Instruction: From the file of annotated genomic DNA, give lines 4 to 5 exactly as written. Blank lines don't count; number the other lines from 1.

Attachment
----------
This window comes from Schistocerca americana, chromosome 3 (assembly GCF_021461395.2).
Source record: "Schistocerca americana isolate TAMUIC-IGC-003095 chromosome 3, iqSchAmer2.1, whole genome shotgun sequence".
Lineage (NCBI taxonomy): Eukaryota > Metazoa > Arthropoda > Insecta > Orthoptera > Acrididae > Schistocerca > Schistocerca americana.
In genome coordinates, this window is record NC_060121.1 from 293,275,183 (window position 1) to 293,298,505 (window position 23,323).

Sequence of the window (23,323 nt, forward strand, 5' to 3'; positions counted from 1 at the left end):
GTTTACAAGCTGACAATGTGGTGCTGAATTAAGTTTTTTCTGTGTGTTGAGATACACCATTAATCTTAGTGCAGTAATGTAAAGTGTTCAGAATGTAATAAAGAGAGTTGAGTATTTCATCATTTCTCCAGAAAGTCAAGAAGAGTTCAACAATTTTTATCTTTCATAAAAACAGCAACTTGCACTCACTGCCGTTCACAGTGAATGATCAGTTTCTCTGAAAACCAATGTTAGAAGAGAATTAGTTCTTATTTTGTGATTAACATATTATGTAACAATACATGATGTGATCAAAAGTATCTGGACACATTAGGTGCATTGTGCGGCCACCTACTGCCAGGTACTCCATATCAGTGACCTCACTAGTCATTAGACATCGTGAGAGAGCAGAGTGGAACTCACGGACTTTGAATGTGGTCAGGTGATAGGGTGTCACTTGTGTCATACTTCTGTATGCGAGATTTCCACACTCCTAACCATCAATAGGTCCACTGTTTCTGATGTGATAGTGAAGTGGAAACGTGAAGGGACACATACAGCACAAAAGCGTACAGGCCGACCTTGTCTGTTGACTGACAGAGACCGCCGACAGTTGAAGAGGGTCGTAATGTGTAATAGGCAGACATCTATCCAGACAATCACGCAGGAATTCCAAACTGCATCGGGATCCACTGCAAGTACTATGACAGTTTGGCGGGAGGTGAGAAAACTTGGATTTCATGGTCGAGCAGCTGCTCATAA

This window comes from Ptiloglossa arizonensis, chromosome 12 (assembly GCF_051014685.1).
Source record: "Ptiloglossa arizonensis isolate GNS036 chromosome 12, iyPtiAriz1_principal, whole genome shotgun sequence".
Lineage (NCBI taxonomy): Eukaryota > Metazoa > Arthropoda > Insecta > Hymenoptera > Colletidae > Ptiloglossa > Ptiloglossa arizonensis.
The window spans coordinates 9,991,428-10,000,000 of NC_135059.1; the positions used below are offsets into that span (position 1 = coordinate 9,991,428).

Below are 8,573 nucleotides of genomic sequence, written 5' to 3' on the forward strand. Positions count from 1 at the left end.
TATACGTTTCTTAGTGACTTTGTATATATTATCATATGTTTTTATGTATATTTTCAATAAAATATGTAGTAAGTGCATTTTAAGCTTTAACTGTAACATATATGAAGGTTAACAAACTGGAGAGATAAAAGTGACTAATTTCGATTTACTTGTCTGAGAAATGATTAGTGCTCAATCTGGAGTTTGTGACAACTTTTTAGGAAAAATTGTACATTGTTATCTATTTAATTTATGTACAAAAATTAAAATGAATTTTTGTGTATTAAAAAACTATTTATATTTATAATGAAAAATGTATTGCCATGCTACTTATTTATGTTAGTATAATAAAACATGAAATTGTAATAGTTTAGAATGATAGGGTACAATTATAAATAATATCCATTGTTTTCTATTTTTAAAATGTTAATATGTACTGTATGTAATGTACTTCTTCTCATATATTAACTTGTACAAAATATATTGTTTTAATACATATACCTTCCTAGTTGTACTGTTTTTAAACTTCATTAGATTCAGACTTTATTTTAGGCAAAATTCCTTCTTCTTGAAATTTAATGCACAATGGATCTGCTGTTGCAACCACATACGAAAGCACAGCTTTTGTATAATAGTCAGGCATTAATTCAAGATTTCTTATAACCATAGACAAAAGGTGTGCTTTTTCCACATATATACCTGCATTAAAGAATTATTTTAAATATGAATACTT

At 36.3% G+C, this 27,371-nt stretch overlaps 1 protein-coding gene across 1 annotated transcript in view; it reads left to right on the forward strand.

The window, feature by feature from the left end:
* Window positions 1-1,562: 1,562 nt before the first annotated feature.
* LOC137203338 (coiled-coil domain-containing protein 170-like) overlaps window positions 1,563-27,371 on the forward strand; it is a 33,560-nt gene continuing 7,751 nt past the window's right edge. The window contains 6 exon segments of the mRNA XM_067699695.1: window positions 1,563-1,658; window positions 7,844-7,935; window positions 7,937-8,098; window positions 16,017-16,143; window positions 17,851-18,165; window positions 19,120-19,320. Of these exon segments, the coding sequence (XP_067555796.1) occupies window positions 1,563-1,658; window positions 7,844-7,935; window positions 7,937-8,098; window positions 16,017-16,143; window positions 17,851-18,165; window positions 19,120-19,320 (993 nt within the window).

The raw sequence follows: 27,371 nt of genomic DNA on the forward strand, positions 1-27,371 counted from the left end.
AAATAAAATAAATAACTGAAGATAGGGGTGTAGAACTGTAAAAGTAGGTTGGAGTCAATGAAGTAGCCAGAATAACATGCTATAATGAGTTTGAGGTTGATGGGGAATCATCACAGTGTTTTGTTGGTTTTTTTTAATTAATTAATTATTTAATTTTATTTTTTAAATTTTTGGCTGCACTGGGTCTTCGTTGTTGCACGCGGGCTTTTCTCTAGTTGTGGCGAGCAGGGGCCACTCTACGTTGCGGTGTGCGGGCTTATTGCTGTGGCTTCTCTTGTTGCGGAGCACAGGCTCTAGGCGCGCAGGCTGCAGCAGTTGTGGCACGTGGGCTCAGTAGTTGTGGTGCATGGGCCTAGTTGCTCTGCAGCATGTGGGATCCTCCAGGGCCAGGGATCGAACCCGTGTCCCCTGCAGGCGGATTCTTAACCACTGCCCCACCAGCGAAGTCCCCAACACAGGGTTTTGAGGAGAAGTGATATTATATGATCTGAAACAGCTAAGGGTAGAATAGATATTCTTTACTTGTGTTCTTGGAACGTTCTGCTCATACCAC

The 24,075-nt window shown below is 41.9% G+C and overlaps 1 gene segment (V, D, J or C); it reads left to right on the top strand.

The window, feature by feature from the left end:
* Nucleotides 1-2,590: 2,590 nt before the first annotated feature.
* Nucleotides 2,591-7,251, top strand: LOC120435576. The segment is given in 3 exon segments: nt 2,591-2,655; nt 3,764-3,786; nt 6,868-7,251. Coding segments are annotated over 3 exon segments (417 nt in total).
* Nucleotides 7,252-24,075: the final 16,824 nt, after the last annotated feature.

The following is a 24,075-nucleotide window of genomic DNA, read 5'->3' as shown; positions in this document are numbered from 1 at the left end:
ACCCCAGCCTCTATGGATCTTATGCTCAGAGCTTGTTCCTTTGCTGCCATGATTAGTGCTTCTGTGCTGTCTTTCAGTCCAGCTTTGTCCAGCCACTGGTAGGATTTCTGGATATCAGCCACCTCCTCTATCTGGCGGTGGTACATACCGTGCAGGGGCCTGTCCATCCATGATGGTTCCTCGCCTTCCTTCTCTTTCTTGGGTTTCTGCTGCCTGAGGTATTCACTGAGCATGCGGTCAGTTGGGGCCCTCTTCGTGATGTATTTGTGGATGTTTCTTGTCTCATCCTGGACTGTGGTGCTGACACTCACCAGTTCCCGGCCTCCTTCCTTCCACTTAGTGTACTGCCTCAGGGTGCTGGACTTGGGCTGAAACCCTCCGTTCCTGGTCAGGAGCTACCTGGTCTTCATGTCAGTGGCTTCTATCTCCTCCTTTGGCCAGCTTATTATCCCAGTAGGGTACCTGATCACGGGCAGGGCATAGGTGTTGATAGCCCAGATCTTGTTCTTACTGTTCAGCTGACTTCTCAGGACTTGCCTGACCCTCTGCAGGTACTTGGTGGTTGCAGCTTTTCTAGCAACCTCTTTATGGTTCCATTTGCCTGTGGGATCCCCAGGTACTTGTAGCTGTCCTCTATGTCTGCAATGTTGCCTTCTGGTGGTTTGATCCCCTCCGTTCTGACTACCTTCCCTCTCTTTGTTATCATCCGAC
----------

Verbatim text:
In genome coordinates, this window is record NC_060121.1 from 293,275,183 (window position 1) to 293,298,505 (window position 23,323).

Sequence of the window (23,323 nt, forward strand, 5' to 3'; positions counted from 1 at the left end):